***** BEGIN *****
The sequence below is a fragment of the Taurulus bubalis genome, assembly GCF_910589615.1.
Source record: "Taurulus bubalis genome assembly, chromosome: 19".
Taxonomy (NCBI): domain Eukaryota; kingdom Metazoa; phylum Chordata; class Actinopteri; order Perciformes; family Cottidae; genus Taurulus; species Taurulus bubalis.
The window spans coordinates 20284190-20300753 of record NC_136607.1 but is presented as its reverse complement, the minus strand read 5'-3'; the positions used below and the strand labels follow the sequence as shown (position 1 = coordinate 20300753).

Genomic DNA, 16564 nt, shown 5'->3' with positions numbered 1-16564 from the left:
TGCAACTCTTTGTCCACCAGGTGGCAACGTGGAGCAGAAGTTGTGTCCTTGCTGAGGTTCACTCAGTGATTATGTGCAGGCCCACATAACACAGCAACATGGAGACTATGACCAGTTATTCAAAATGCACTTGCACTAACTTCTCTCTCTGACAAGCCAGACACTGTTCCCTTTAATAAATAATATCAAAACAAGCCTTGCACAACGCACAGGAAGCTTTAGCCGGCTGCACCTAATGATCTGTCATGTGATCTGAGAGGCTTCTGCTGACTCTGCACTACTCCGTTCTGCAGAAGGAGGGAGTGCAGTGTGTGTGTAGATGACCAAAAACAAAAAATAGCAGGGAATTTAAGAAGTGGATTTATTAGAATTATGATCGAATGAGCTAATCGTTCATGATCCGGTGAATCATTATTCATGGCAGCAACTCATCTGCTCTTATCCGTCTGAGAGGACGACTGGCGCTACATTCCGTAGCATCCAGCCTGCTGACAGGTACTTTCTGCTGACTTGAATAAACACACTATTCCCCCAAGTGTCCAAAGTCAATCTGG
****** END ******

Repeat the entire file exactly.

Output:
The sequence below is a fragment of the Taurulus bubalis genome, assembly GCF_910589615.1.
Source record: "Taurulus bubalis genome assembly, chromosome: 19".
Taxonomy (NCBI): domain Eukaryota; kingdom Metazoa; phylum Chordata; class Actinopteri; order Perciformes; family Cottidae; genus Taurulus; species Taurulus bubalis.
The window spans coordinates 20284190-20300753 of record NC_136607.1 but is presented as its reverse complement, the minus strand read 5'-3'; the positions used below and the strand labels follow the sequence as shown (position 1 = coordinate 20300753).

Genomic DNA, 16564 nt, shown 5'->3' with positions numbered 1-16564 from the left:
TGCAACTCTTTGTCCACCAGGTGGCAACGTGGAGCAGAAGTTGTGTCCTTGCTGAGGTTCACTCAGTGATTATGTGCAGGCCCACATAACACAGCAACATGGAGACTATGACCAGTTATTCAAAATGCACTTGCACTAACTTCTCTCTCTGACAAGCCAGACACTGTTCCCTTTAATAAATAATATCAAAACAAGCCTTGCACAACGCACAGGAAGCTTTAGCCGGCTGCACCTAATGATCTGTCATGTGATCTGAGAGGCTTCTGCTGACTCTGCACTACTCCGTTCTGCAGAAGGAGGGAGTGCAGTGTGTGTGTAGATGACCAAAAACAAAAAATAGCAGGGAATTTAAGAAGTGGATTTATTAGAATTATGATCGAATGAGCTAATCGTTCATGATCCGGTGAATCATTATTCATGGCAGCAACTCATCTGCTCTTATCCGTCTGAGAGGACGACTGGCGCTACATTCCGTAGCATCCAGCCTGCTGACAGGTACTTTCTGCTGACTTGAATAAACACACTATTCCCCCAAGTGTCCAAAGTCAATCTGG